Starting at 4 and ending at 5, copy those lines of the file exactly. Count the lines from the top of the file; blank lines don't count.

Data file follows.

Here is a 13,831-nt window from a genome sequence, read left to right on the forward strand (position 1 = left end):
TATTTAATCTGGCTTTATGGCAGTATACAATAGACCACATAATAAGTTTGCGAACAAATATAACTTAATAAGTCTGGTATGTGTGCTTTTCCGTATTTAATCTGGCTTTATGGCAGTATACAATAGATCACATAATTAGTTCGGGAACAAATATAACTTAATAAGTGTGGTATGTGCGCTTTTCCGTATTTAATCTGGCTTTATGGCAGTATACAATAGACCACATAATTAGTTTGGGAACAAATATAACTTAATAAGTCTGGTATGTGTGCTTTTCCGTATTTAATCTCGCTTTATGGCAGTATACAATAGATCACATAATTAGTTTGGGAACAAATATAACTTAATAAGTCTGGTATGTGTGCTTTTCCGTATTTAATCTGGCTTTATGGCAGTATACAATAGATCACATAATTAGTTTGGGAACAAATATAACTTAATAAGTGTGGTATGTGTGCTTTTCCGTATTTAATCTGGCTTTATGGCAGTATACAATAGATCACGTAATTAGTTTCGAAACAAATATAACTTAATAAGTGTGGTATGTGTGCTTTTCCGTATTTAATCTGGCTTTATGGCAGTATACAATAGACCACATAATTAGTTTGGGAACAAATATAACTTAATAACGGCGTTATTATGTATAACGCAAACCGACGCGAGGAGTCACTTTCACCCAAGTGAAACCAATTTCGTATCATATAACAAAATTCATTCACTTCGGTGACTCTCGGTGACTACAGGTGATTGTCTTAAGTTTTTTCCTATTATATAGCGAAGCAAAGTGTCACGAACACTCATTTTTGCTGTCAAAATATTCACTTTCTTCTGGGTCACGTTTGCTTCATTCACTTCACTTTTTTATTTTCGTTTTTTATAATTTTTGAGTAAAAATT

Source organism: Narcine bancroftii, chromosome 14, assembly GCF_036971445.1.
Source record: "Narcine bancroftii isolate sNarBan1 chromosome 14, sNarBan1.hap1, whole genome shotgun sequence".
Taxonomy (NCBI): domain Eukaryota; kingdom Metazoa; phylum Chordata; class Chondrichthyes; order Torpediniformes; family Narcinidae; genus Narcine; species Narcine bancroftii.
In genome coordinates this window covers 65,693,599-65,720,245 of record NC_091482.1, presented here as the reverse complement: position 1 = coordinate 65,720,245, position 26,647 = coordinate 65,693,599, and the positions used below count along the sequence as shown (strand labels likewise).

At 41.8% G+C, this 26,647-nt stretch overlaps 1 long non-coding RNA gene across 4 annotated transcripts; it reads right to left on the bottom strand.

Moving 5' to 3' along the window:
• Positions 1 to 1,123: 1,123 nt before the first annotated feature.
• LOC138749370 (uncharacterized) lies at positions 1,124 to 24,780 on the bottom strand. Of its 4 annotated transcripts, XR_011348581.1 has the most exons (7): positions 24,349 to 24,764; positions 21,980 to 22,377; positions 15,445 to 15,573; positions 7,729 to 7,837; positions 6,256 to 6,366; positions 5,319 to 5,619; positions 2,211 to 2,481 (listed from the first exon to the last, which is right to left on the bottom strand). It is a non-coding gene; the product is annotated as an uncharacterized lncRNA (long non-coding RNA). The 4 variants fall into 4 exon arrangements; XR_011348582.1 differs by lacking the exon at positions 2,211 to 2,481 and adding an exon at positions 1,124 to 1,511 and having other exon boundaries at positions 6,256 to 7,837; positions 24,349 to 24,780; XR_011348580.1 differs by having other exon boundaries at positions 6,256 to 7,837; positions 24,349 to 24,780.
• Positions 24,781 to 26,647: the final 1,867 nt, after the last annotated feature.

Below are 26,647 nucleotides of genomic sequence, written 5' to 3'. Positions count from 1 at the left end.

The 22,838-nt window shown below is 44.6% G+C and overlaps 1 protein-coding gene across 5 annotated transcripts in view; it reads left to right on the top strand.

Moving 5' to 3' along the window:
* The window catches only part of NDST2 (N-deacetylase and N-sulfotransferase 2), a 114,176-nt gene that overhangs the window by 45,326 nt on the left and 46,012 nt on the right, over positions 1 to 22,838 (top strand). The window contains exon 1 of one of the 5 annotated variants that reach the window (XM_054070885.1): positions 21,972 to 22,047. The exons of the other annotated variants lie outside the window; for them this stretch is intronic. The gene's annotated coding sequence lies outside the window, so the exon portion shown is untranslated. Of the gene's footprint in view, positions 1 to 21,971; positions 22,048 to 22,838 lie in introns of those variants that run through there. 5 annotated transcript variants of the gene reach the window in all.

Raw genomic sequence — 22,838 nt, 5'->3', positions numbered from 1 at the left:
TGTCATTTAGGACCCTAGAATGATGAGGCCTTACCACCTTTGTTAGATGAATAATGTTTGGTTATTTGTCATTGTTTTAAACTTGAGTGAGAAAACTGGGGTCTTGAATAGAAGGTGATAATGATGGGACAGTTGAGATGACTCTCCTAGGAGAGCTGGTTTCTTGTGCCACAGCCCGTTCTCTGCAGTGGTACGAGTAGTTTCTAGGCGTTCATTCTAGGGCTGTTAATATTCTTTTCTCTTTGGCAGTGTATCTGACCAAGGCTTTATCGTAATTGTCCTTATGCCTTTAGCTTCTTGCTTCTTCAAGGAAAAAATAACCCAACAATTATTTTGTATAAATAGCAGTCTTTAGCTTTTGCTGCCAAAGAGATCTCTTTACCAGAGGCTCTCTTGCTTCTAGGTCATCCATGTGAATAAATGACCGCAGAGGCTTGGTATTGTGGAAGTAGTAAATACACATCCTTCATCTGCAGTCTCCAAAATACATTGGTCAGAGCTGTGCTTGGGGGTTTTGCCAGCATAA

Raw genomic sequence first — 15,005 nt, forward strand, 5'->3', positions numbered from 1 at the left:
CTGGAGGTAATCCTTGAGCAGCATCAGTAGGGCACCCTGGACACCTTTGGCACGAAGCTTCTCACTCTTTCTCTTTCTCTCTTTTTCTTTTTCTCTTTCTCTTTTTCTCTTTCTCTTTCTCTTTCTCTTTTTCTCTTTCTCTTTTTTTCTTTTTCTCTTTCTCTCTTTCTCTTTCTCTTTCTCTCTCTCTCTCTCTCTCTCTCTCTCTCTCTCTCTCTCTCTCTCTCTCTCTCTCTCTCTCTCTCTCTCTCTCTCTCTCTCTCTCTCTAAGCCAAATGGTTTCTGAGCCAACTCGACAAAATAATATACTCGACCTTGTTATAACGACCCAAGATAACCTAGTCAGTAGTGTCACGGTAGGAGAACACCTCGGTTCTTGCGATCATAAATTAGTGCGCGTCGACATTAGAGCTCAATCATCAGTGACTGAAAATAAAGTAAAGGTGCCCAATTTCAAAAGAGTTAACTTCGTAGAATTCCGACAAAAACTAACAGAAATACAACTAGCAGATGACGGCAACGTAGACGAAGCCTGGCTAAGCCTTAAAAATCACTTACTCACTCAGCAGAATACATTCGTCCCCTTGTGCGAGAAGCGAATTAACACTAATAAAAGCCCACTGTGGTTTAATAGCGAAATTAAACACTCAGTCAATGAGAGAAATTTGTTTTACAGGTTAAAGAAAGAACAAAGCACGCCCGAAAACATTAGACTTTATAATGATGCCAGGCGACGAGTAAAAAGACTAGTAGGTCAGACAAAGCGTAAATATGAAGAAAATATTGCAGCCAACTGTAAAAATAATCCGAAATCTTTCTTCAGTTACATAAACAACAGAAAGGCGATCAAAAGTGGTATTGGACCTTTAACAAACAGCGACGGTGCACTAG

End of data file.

Source record: "Narcine bancroftii isolate sNarBan1 chromosome 14, sNarBan1.hap1, whole genome shotgun sequence".
Taxonomy (NCBI): domain Eukaryota; kingdom Metazoa; phylum Chordata; class Chondrichthyes; order Torpediniformes; family Narcinidae; genus Narcine; species Narcine bancroftii.